Elderly care home resident talking with a carer

Social care to receive almost £270m funding boost

With staff absence rates rising across social care, particularly due to staff either testing positive for Covid-19 or being asked to self-isolate, Government has announced a new £269m funding boost to support social care providers.

The funding will allow the social care sector to support and protect staff and residents across the sector, including care homes and domiciliary care providers, by increasing workforce capacity and increased testing.

Infection prevention and control guidance, essential to effectively managing the spread of Covid-19, is also set to be reinforced.

A total of £120m in funding has been outlined to help local authorities boost staffing levels. This funding can:

  • provide additional care staff where shortages arise
  • support administrative tasks so experienced and skilled staff can focus on providing care
  • help existing staff to take on additional hours if they wish with overtime payments or by covering childcare costs

Health and Social Care Secretary Matt Hancock said: “This funding will bolster staffing numbers in a controlled and safe way, whilst ensuring people continue to receive the highest quality of care.

“Since the start of the pandemic, we have taken steps to protect care homes, including increasing the testing available for staff and residents, providing free PPE, and investing billions of pounds of additional funding for infection control.

“Help is on the way with the offer of a vaccine, with over 40 per cent of elderly care home residents having already received their first dose.”

Many local authorities around the country have already began putting social care staffing initiatives in place to increase capacity and address emerging issues.

These have included care worker staff banks, where new recruits are paid during training, redeployment models where DBS-checked staff are trained and moved into operational roles and end-to-end training and recruitment services.

The new £120m pot will ensure such initiatives can continue and help other local authorities to implement similar schemes.

The remaining £149m fund will be used to support rapid testing of staff, as well as testing and facilitating visits from family and friends of residents where possible. It will also help care home providers with the costs incurred, including setting up safe testing areas, providing staff training and will contribute towards staff time spent administering and receiving tests.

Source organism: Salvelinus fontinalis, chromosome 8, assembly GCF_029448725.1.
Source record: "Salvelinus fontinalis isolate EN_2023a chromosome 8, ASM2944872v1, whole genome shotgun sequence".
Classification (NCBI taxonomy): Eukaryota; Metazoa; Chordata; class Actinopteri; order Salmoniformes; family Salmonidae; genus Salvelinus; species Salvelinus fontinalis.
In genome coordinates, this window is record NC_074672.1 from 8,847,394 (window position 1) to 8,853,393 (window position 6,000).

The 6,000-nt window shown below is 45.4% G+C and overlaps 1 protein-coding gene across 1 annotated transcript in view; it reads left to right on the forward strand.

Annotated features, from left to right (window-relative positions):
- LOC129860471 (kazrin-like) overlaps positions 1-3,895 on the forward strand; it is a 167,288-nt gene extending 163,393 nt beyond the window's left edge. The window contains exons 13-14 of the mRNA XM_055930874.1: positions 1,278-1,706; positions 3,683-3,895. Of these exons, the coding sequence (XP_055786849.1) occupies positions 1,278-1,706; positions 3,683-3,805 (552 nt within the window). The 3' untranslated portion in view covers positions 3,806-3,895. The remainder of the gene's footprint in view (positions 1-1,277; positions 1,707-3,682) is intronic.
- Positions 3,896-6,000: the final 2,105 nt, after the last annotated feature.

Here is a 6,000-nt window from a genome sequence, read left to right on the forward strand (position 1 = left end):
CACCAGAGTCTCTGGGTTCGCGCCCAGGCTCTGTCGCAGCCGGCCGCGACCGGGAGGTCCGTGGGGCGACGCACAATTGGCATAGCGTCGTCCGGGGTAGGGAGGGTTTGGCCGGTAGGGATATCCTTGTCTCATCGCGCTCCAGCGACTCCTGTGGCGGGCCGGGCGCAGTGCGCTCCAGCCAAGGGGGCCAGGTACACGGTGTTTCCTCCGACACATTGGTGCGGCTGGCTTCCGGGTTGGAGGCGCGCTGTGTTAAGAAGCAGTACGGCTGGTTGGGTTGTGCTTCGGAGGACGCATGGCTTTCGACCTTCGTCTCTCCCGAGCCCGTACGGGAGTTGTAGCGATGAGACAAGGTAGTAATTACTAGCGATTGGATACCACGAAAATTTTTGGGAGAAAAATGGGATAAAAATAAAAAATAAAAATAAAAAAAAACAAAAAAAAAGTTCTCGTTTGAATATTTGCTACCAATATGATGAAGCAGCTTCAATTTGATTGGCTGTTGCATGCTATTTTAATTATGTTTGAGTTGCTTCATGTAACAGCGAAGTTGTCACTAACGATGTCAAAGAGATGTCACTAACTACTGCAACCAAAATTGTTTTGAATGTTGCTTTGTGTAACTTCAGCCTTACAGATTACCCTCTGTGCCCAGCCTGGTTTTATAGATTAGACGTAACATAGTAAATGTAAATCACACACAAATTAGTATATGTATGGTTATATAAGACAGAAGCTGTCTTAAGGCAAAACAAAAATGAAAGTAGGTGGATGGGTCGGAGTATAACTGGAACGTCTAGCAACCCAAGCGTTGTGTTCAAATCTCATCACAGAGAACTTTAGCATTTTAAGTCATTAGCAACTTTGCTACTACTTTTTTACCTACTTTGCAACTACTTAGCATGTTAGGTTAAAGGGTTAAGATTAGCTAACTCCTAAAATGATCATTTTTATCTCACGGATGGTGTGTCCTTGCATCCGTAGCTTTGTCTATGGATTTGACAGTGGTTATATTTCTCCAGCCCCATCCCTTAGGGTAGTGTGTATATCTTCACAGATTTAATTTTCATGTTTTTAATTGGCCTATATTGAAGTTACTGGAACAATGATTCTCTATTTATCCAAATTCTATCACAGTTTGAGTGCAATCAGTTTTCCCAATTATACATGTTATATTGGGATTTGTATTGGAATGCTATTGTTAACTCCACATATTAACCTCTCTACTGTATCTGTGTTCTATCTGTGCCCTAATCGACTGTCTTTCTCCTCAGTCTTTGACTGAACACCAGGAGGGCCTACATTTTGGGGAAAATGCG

This £149m funding grant is ring-fenced for lateral flow device testing in adult social care settings.

Minister for Care Helen Whately said: “This additional funding gives a boost to the social care workforce during some of the most difficult days of this pandemic so far.

“Care workers have been doing the most amazing job throughout the pandemic. In challenging circumstances, they have been caring for some of the people most at risk from this virus with compassion and skill.

“This additional £120m will support social care to cope where there are pressing staff shortages due to the pandemic and comes on top of the £149m to support safer testing.

“We’re continuing to listen to care providers to make sure they have the help they need, from free PPE to extra testing, along with all the work to vaccinate care home residents, staff and the wider social care workforce.”

NHE Jan.Feb 21

NHE Jan/Feb 21

Creating a net zero NHS

NHE’s Jan/Feb 2021 edition focuses on the role of pharma working alongside the NHS, how we are working to digitise the health service and the ways in which the NHS can be involved in addressing the climate emergency.


View all videos
BMC Whitepaper


How well do the NHS understand digital potential?

Recently we have been gathering primary data direct from those within the NHS on modernising NHS technology and the challenges faced around resource, training and service management.

Download the full whitepaper and read the full findings in our exclusive report to learn more.

Finger on the Pulse

Ep 14. Health messaging is a science, Professor Craig Jackson

On Episode 14 of NHE's Finger on the Pulse podcast, we're joined by Professor Craig Jackson, Professor of Occupational Health Psychology
Birmingham City University to discuss the coronavirus pandemic, the health messaging around it and how those in power have missed a trick by overlooking the key role of psychology in informing the public of restrictions, measures and the ever-changing situation

More articles...

View all